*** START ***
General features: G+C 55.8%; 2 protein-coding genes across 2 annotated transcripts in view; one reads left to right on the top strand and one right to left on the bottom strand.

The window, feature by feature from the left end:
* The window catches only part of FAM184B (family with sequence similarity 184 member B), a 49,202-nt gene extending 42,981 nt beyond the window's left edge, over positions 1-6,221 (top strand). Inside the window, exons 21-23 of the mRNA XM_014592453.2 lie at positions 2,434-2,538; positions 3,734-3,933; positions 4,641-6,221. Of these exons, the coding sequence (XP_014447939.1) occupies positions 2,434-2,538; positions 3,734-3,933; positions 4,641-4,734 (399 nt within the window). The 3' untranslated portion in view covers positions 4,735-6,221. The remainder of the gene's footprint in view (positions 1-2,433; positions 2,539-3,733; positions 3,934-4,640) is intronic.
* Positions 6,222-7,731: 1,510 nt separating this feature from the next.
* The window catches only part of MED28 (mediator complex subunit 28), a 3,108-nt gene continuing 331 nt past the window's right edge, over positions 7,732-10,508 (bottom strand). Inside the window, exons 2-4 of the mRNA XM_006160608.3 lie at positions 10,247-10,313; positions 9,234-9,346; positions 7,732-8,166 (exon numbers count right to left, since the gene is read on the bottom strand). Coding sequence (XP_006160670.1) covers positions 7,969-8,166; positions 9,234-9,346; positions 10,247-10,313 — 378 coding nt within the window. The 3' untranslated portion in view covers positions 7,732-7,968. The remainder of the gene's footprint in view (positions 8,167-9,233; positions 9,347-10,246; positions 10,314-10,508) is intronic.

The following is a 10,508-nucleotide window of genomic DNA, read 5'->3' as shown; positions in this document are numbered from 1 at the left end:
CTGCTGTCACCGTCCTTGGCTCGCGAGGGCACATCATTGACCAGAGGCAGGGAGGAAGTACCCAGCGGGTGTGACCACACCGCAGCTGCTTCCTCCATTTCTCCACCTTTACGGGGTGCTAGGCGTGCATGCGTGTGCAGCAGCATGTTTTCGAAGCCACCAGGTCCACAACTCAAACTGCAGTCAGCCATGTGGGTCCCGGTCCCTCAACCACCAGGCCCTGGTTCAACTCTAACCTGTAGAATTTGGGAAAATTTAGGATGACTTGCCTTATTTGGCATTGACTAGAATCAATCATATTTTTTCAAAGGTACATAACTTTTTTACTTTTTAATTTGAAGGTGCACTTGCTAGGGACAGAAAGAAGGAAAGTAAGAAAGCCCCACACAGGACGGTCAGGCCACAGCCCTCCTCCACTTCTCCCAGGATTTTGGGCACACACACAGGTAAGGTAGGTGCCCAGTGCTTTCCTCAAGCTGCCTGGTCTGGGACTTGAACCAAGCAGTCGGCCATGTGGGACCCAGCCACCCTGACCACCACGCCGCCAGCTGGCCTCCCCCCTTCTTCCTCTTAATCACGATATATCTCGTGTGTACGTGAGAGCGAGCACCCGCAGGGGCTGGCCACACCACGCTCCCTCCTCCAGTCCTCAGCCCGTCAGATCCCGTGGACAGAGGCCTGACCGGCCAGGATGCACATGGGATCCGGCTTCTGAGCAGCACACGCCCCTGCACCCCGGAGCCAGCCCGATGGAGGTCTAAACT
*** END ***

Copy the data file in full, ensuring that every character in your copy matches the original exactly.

General features: G+C 55.8%; 2 protein-coding genes across 2 annotated transcripts in view; one reads left to right on the top strand and one right to left on the bottom strand.

The window, feature by feature from the left end:
* The window catches only part of FAM184B (family with sequence similarity 184 member B), a 49,202-nt gene extending 42,981 nt beyond the window's left edge, over positions 1-6,221 (top strand). Inside the window, exons 21-23 of the mRNA XM_014592453.2 lie at positions 2,434-2,538; positions 3,734-3,933; positions 4,641-6,221. Of these exons, the coding sequence (XP_014447939.1) occupies positions 2,434-2,538; positions 3,734-3,933; positions 4,641-4,734 (399 nt within the window). The 3' untranslated portion in view covers positions 4,735-6,221. The remainder of the gene's footprint in view (positions 1-2,433; positions 2,539-3,733; positions 3,934-4,640) is intronic.
* Positions 6,222-7,731: 1,510 nt separating this feature from the next.
* The window catches only part of MED28 (mediator complex subunit 28), a 3,108-nt gene continuing 331 nt past the window's right edge, over positions 7,732-10,508 (bottom strand). Inside the window, exons 2-4 of the mRNA XM_006160608.3 lie at positions 10,247-10,313; positions 9,234-9,346; positions 7,732-8,166 (exon numbers count right to left, since the gene is read on the bottom strand). Coding sequence (XP_006160670.1) covers positions 7,969-8,166; positions 9,234-9,346; positions 10,247-10,313 — 378 coding nt within the window. The 3' untranslated portion in view covers positions 7,732-7,968. The remainder of the gene's footprint in view (positions 8,167-9,233; positions 9,347-10,246; positions 10,314-10,508) is intronic.

The following is a 10,508-nucleotide window of genomic DNA, read 5'->3' as shown; positions in this document are numbered from 1 at the left end:
CTGCTGTCACCGTCCTTGGCTCGCGAGGGCACATCATTGACCAGAGGCAGGGAGGAAGTACCCAGCGGGTGTGACCACACCGCAGCTGCTTCCTCCATTTCTCCACCTTTACGGGGTGCTAGGCGTGCATGCGTGTGCAGCAGCATGTTTTCGAAGCCACCAGGTCCACAACTCAAACTGCAGTCAGCCATGTGGGTCCCGGTCCCTCAACCACCAGGCCCTGGTTCAACTCTAACCTGTAGAATTTGGGAAAATTTAGGATGACTTGCCTTATTTGGCATTGACTAGAATCAATCATATTTTTTCAAAGGTACATAACTTTTTTACTTTTTAATTTGAAGGTGCACTTGCTAGGGACAGAAAGAAGGAAAGTAAGAAAGCCCCACACAGGACGGTCAGGCCACAGCCCTCCTCCACTTCTCCCAGGATTTTGGGCACACACACAGGTAAGGTAGGTGCCCAGTGCTTTCCTCAAGCTGCCTGGTCTGGGACTTGAACCAAGCAGTCGGCCATGTGGGACCCAGCCACCCTGACCACCACGCCGCCAGCTGGCCTCCCCCCTTCTTCCTCTTAATCACGATATATCTCGTGTGTACGTGAGAGCGAGCACCCGCAGGGGCTGGCCACACCACGCTCCCTCCTCCAGTCCTCAGCCCGTCAGATCCCGTGGACAGAGGCCTGACCGGCCAGGATGCACATGGGATCCGGCTTCTGAGCAGCACACGCCCCTGCACCCCGGAGCCAGCCCGATGGAGGTCTAAACT